Useful Tips

Adverse credit history

This is intended only as a general guide to understanding this topic. Contact us to discuss your individual circumstances.

Definition
Every time that you apply for a home or investment loan, the lender will complete a credit check. See our tips on Credit reports for more information.

If there are negative details or past transactions showing unpaid debts, overdue accounts, over the limit transactions or dishonoured payments, then you have an Adverse Credit History. Reports with lots of activity may also be considered adverse.

An Adverse Credit History could mean that you have to pay higher interest and fees to obtain a loan or, worst case, you may not be able to obtain a loan approval.

Types of adverse details:

  • If there are multiple credit history enquiries, you will need to advise the new lender whether or not you actually proceeded with each enquiry.
  • If you have a Paid default listed, you will have to provide a written explanation as to why you defaulted in the first instance. The level of default will determine how the lender will view it. E.g:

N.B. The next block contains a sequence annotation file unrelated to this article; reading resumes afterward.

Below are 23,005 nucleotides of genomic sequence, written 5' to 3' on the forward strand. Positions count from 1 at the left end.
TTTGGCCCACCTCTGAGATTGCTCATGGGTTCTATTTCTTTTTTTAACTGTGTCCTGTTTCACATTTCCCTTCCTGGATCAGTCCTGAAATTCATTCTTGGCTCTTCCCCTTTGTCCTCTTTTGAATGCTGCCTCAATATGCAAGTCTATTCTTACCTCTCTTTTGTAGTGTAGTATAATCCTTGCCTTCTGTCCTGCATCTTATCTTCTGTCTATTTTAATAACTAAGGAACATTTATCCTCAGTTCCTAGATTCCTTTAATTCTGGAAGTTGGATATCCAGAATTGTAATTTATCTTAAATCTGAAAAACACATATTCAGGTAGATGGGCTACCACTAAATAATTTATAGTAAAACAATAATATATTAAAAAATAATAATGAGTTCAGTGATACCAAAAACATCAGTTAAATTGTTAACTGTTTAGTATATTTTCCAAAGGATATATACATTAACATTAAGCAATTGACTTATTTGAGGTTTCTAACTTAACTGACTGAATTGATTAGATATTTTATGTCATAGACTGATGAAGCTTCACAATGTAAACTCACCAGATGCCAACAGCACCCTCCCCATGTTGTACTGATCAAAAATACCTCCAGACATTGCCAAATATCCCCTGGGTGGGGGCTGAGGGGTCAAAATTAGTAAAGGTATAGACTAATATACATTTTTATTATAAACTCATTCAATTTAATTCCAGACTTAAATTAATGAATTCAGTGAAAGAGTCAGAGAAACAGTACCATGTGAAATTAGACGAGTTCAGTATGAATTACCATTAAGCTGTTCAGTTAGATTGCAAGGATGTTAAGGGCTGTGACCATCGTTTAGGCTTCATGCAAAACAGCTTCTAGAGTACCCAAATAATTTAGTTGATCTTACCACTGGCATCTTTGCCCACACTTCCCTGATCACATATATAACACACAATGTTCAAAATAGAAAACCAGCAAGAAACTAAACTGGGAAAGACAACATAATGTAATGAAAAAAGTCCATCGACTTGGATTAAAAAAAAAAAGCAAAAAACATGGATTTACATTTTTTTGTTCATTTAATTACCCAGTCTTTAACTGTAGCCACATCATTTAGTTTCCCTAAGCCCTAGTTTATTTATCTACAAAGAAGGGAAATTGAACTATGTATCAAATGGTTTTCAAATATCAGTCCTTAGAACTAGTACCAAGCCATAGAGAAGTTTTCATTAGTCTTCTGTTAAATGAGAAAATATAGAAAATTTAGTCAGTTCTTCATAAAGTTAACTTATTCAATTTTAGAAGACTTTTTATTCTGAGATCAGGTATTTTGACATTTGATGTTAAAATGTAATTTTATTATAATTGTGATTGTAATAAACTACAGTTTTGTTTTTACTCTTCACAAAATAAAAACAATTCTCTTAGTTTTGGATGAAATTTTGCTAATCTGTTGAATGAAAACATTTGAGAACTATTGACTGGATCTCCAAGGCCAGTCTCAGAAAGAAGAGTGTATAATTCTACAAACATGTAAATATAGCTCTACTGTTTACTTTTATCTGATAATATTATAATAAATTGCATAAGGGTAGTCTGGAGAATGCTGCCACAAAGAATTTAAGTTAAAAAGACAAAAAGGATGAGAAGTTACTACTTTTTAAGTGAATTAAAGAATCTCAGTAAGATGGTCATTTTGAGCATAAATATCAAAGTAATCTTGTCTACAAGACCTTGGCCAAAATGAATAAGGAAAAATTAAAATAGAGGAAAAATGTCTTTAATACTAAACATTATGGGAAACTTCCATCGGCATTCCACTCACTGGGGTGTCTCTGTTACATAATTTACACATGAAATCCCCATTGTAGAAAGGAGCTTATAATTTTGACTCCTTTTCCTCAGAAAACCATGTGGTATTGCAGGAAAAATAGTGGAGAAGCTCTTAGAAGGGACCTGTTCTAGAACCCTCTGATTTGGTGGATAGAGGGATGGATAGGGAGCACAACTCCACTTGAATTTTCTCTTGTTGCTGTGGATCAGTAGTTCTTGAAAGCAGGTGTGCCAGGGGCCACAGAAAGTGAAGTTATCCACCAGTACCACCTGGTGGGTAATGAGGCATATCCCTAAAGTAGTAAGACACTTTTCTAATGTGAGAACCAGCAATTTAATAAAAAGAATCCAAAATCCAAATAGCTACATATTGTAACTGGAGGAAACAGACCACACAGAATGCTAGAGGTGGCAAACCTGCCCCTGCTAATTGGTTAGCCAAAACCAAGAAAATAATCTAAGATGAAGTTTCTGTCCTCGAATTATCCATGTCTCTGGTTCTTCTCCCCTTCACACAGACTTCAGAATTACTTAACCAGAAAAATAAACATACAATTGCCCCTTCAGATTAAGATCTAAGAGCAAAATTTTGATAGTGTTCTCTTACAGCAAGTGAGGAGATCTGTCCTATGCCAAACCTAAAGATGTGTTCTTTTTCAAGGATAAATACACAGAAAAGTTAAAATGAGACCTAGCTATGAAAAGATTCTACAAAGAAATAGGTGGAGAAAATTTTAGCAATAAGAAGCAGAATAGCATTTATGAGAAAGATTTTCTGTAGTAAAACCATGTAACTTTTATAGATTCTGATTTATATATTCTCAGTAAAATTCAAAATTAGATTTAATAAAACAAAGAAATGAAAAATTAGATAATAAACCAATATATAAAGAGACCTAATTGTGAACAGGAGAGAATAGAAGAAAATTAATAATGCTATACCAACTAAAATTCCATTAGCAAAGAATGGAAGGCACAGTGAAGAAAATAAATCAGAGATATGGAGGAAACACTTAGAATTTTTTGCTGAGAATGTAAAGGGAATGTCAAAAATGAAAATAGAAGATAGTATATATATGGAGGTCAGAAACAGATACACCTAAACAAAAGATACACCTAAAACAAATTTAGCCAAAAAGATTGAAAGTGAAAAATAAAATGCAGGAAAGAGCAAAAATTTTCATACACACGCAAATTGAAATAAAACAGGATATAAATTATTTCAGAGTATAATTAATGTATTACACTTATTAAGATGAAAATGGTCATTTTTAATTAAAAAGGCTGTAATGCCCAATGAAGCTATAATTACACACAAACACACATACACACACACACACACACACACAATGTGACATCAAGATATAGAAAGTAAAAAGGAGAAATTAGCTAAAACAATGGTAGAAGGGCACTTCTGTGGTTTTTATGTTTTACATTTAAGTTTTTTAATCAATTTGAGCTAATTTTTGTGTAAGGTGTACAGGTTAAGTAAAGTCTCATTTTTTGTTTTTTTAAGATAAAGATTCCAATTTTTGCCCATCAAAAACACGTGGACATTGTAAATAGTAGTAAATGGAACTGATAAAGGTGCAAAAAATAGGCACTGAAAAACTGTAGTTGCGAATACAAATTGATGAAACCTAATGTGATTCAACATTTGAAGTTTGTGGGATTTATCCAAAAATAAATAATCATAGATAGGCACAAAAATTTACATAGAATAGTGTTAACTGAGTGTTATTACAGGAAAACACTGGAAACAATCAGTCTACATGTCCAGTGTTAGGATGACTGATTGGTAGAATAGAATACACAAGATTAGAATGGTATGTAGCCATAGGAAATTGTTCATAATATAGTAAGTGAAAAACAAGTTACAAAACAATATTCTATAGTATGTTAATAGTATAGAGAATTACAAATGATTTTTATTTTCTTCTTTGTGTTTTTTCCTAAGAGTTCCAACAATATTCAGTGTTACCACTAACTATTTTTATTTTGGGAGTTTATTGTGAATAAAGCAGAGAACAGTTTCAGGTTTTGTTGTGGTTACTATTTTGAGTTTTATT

• A single utility (electricity/phone) default, under $500 and noted as paid soon after it was listed – it is likely that the lender will still approve your loan application, after provision of a full written explanation.
    • A personal loan default over $1,000 which took months to be noted as paid – will be viewed as more serious and may lead to a declined home loan application.
  • If you have an Unpaid default, then this will lead most lenders to decline your loan application. You will need to pay the outstanding, and ensure that it is noted as paid on your credit file prior to a home loan application.
  • Any level of bankruptcy or insolvency noted on your credit file will not be acceptable by most mainstream lenders.

There are specialist lenders who will consider any level of adverse credit history on a case by case basis.

Contact us to discuss your unique personal financial situation.